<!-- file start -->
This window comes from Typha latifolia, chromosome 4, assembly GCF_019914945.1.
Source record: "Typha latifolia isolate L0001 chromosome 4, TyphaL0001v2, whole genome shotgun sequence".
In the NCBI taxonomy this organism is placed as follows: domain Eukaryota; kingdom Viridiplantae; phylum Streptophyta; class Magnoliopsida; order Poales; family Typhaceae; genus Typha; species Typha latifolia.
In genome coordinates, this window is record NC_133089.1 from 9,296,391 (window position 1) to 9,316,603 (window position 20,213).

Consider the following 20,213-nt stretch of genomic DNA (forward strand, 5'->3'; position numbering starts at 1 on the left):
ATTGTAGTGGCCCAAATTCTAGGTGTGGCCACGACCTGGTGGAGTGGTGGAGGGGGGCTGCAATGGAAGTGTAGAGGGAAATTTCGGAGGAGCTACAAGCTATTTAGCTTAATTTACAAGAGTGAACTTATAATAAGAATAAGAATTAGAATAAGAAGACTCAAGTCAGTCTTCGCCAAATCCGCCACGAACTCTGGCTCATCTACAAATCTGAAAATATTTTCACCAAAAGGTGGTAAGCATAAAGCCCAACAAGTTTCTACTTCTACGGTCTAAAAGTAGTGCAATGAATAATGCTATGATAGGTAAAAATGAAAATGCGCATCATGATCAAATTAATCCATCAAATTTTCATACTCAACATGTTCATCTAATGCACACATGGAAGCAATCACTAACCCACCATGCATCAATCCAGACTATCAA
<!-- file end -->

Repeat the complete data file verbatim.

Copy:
This window comes from Typha latifolia, chromosome 4, assembly GCF_019914945.1.
Source record: "Typha latifolia isolate L0001 chromosome 4, TyphaL0001v2, whole genome shotgun sequence".
In the NCBI taxonomy this organism is placed as follows: domain Eukaryota; kingdom Viridiplantae; phylum Streptophyta; class Magnoliopsida; order Poales; family Typhaceae; genus Typha; species Typha latifolia.
In genome coordinates, this window is record NC_133089.1 from 9,296,391 (window position 1) to 9,316,603 (window position 20,213).

Consider the following 20,213-nt stretch of genomic DNA (forward strand, 5'->3'; position numbering starts at 1 on the left):
ATTGTAGTGGCCCAAATTCTAGGTGTGGCCACGACCTGGTGGAGTGGTGGAGGGGGGCTGCAATGGAAGTGTAGAGGGAAATTTCGGAGGAGCTACAAGCTATTTAGCTTAATTTACAAGAGTGAACTTATAATAAGAATAAGAATTAGAATAAGAAGACTCAAGTCAGTCTTCGCCAAATCCGCCACGAACTCTGGCTCATCTACAAATCTGAAAATATTTTCACCAAAAGGTGGTAAGCATAAAGCCCAACAAGTTTCTACTTCTACGGTCTAAAAGTAGTGCAATGAATAATGCTATGATAGGTAAAAATGAAAATGCGCATCATGATCAAATTAATCCATCAAATTTTCATACTCAACATGTTCATCTAATGCACACATGGAAGCAATCACTAACCCACCATGCATCAATCCAGACTATCAA